It's unfortunate, to say the least - that the Islanders will lose the services of their captain, Mark Streit. But is it something that we as fans should be losing sleep over? Well, truth be told - if you're losing sleep over professional sports, you should be writing this piece, or at the very least be following me on Twitter @Dmmarinas Now that the obligatory, shameless self-plug is out of the way, we can get back to the question at hand: Is the loss of Mark Streit as detrimental to the team as it initially seems?
To be blunt, no.
Thanks for reading.
"It's either he puts up 4 points against us, or gets injured!" "I know, right??" -Streit and Tavares on Sidney Crosby
How awful would this article be if it ended there? Well, it'd still be one of the better-written pieces of hockey literature, but let's not settle for second best, shall we? Of course losing the captain is going to sting for a while, that goes without saying - but let's look at this with our brain behind the wheel, and let's have the heart take the backseat. Who's riding shotgun? I don't know, but for the sake of flare and drama, let's say John Tavares.
The Islanders are weakest on the blue line. That's a fair assessment, and you know it! The popular consensus on Mark Streit's playstyle is that the Swiss captain is an offensive defenseman. His statistics over the last three years with the Islanders can affirm this. And while it is a legitimate niche that Streit fills, he's not what the Islanders need to succeed. They don't lose many games due to lack of scoring, they do lose most games due to being outscored by a small margin (1-2 goals).
Yes, an offensive defenseman is a boon to any team, (Ask Pittsburgh, Montreal, and Ottawa.) but the offensive capabilities that a Letang brings to the table cannot be nullified by his lack of defensive intuition. This isn't to say that Streit was devoid of all defensive talent, but he did finish the season with a -14 rating, while Visnovsky, his regular defensive pairing, finished the season +12. That makes me scratch my head a little, because a differential that prominent is very difficult to sweep under the rug. This is also overvaluing Streit's point production. He ended the season with 27 points total, though impressive, is not his primary function - if anything, it speaks volumes about how inattentive to his own end he can be.
What exactly did the Islanders lose? They've lost a defensive liability, some even-strength production, and a little firepower on an already potent power play. This isn't to say that the Islanders will lack production from the back-end, as Lubomir Visnovsky has shown that he is more than capable of quarterbacking a power play during his stay in Anaheim. This season, Visnovsky seemed to be relegated to playing a more defensive style of hockey - whether or not this was due to Mark Streit's defensive lapses remains unknown, but that's what it looked like to me. Case in point, though - Visnovsky is more than capable of filling Streit's offensive shoes.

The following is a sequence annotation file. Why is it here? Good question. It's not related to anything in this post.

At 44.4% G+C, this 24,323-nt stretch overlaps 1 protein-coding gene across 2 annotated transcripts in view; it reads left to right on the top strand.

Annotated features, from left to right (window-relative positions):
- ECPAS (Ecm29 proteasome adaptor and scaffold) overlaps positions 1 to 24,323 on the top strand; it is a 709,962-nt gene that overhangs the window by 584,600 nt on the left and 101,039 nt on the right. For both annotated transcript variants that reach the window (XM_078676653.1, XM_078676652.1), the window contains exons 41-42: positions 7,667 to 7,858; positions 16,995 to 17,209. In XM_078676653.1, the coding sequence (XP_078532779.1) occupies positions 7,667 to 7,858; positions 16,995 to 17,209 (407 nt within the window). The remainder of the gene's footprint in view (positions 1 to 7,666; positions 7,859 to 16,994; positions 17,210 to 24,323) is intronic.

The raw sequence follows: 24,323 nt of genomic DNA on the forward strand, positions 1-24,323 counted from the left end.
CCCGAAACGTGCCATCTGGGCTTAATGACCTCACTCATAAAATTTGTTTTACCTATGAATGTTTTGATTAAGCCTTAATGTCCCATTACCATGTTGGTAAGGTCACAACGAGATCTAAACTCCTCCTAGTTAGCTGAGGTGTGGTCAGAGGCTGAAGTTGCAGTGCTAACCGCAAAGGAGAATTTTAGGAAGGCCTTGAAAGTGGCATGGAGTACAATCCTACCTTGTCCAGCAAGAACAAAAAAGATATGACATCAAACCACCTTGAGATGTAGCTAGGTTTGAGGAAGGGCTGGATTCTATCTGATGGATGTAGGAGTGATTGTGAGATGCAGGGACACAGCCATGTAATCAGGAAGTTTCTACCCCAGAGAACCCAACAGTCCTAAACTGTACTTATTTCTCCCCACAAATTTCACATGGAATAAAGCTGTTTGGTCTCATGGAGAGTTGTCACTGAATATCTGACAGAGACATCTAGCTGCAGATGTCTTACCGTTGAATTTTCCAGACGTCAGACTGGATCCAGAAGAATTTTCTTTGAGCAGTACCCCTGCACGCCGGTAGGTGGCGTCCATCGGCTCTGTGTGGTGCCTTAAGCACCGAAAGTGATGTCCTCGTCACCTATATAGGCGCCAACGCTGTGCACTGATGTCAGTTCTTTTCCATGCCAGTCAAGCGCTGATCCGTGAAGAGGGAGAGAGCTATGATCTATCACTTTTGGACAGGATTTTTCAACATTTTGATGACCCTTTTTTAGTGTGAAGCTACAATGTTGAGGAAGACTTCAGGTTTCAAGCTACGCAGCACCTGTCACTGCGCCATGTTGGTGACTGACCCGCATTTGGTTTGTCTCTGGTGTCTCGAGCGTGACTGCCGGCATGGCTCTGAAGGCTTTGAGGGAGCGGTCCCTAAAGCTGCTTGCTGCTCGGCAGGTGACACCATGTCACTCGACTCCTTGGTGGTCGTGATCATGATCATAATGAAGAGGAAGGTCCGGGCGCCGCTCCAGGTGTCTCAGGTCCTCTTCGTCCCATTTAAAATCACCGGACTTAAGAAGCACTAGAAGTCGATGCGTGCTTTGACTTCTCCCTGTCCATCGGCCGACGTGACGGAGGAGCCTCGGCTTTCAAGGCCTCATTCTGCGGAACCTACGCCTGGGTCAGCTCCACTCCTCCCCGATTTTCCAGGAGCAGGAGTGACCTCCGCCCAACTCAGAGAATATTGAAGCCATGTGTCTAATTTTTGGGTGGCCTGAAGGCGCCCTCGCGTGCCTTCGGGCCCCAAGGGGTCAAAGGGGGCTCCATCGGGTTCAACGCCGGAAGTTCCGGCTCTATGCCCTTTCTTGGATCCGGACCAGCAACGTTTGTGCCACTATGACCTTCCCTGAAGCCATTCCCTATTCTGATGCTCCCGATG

Cheer up, man!
In a way, the Islanders may be better off by having Visnovsky shoulder the brunt of the offensive load. Having two offensively minded defencemen on the same pairing is going to take at least one of them out of their element - either that or you end up with five forwards on the ice. Pairing Visnovsky, who is arguably a better producer than Streit, with a good shut down defender should allow him to be more creative with the puck. One Erik Karlsson is good in all areas of the ice, because he has the speed and vision to get to where he is supposed to be, when he is supposed to be there, when and if he wasn't there already. Mark Streit is not afforded those same failsafes.
So what have the Islanders gained? Have you not been reading this article at all? They didn't gain anything! In fact, they lost Mark Streit…
All buffoonery aside, the Islanders have gained the opportunity to turn this loss into a blessing. As far as defensive prospects go, the Islanders have their options available to them. two options, to be precise - and both drafted in the first round. So, to abuse an old writing technique, let's reiterate what we just said, to really drive the point home! The Islanders have two first-round defencemen at their disposal, both very promising, along with the possibility of a third in Ryan Pulock, eligible to be drafted this year, and may be around at 15th. Do any of these young talents possess the offensive output that Mark Streit has? Probably not, (Save for Pulock, but he's a misnomer until drafted.) at least not now, and maybe they never will. Calvin De Haan, and Griffin Reinhart are both very solid stay-at-home defenders, the closer of the two to being NHL ready in my humble opinion being De Haan. It doesn't really matter where, or who they are paired up with, though - so long as any one of the more consistent, and stable stay-at-home defencemen (Hickey?) ends up on the top pair with Lubomir Visnovsky.
He comes with a C!
Streit will be missed. The Islanders will survive. And although most of this prose can be skewed to look like a smear campaign against him, that's not the intention. A lot of Streit's "defensive lapses" (meaning a minus.) is a burden not to be carried by Streit alone. The team as a whole is guilty of being inattentive of their own end of the ice, and goaltending at times has been questionable. But it was the responsibility of Streit alone to observe, and attend to his own shortcomings.
Heavy lay the C.